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Monday 04 March 2002

High-School Research, and Plagiarism

Background: a high-school teacher in Kansas City has resigned following the school board’s meddling in her grading of 28 10th-graders who plagiarised material for an assigned research paper.

The Kansas City Star has an account that includes this:

Woolley [the parent of an involved ‘A student’] said she believes the district needs to do a better job of educating students about plagiarism. She said her daughter is not sure now how much she needs to rewrite research material before she can use it. [emphasis added]
    Well, there's the problem.  The students -- or this one, at least -- see their task as "rewriting research material".  They misunderstand the purpose of their work, possibly because the official stated purpose of it is nonsensical.

In my school days, a lot of micromanaging was done by the Missouri department of education. One of the state requirements was that the major year-end project in 11th grade English class was to write a “Research Paper”. (The people in the K.C. Star article are in Kansas, but the Kansas D. of E. probably does the same thing.)

This paper — required to be the mind-boggling length of fivepages, double-spaced — was harped on all of 11th grade, and most of 10th. “You think this is hard, kiddies, wait until your Research Paper!” etc. The explanation of the requirements for this paper took at least a week of class time. “Research” meant two or three weeks of the English class meeting in the library for an hour a week. There were then three weeks to “write” the thing, whereupon it was handed in and counted for most of the second-semester grade for English III.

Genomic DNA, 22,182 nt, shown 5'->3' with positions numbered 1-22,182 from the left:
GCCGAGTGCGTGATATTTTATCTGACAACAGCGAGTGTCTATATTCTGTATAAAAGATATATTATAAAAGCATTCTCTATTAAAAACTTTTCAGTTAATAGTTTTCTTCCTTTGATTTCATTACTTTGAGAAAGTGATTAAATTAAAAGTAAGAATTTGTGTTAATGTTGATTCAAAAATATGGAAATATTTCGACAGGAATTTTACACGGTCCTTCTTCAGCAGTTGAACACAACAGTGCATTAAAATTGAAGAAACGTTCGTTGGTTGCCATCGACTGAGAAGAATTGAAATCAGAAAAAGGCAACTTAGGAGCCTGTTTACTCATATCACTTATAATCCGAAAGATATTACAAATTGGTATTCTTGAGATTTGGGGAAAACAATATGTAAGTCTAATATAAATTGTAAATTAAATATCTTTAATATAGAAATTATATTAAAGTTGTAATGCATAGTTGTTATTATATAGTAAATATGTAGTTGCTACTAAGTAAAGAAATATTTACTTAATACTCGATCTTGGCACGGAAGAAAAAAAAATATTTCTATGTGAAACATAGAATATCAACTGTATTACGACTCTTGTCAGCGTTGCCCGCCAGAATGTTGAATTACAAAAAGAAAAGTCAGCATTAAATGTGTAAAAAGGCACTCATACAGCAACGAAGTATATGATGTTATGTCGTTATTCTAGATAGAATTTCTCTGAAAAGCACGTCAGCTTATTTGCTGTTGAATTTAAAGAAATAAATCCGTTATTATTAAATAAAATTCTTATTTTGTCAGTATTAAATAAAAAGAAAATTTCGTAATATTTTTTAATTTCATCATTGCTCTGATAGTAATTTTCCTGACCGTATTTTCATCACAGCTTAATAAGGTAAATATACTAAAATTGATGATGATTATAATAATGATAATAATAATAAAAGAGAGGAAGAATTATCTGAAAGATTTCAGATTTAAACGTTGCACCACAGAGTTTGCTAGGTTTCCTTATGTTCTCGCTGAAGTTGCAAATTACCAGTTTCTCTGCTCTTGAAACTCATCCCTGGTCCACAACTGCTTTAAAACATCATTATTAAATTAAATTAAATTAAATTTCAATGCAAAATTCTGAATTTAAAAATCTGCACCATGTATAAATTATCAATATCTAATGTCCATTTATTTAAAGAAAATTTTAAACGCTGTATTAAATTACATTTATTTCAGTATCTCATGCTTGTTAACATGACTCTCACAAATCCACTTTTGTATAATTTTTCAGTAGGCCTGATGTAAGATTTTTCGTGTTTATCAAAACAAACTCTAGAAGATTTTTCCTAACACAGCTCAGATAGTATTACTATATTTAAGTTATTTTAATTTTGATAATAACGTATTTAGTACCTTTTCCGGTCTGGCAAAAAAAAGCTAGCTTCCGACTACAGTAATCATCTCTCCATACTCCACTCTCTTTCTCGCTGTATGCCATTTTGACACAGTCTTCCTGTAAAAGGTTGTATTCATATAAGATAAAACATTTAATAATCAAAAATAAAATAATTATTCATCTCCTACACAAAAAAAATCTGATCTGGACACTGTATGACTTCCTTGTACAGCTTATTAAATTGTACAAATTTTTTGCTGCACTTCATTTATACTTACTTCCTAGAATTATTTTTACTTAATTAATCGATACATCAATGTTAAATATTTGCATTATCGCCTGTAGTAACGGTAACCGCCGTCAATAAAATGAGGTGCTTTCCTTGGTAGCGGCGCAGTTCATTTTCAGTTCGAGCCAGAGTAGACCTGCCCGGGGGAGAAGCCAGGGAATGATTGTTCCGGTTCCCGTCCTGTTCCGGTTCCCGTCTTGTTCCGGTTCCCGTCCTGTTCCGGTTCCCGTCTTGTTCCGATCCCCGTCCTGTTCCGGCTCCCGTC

Notecards were explained, and MLA style, and margins and footnotes and bibliographies oh my. But I don’t think there was ever any discussion of the purpose of writing such a paper, namely to express some novel thought or to find some original connections between facts in the materials researched. That is, that the purpose of the Research Paper was scholarship, i.e. synthesis of knowledge.

It’s probably not reasonable to expect much original research from

high-school students in a five-page paper, but it’s also not reasonable to

expect them to play at research unless they have some knowledge of the

purpose of what they’re playing at.

In the 80s, my class wasn’t really given much of an idea of what we were really supposed to do with the Research Paper; I think that most of my classmates just re-worded entries from the Encyclopedia and left it at that. Since respect for the high-school intellect seems to have declined even more since then, I doubt that things are better today.

I still think that the kids copying their material should be failed. But I think that a good deal of the problem — in this case an in a lot of the other school-plagiarism cases you read about now — is due not to that reliable bugbear, the Internet, but due to the assignments being presented as procedural training, hoops to be jumped though, rather than as actual intellectual exercises.

Posted by tino at 13:19 4.03.02
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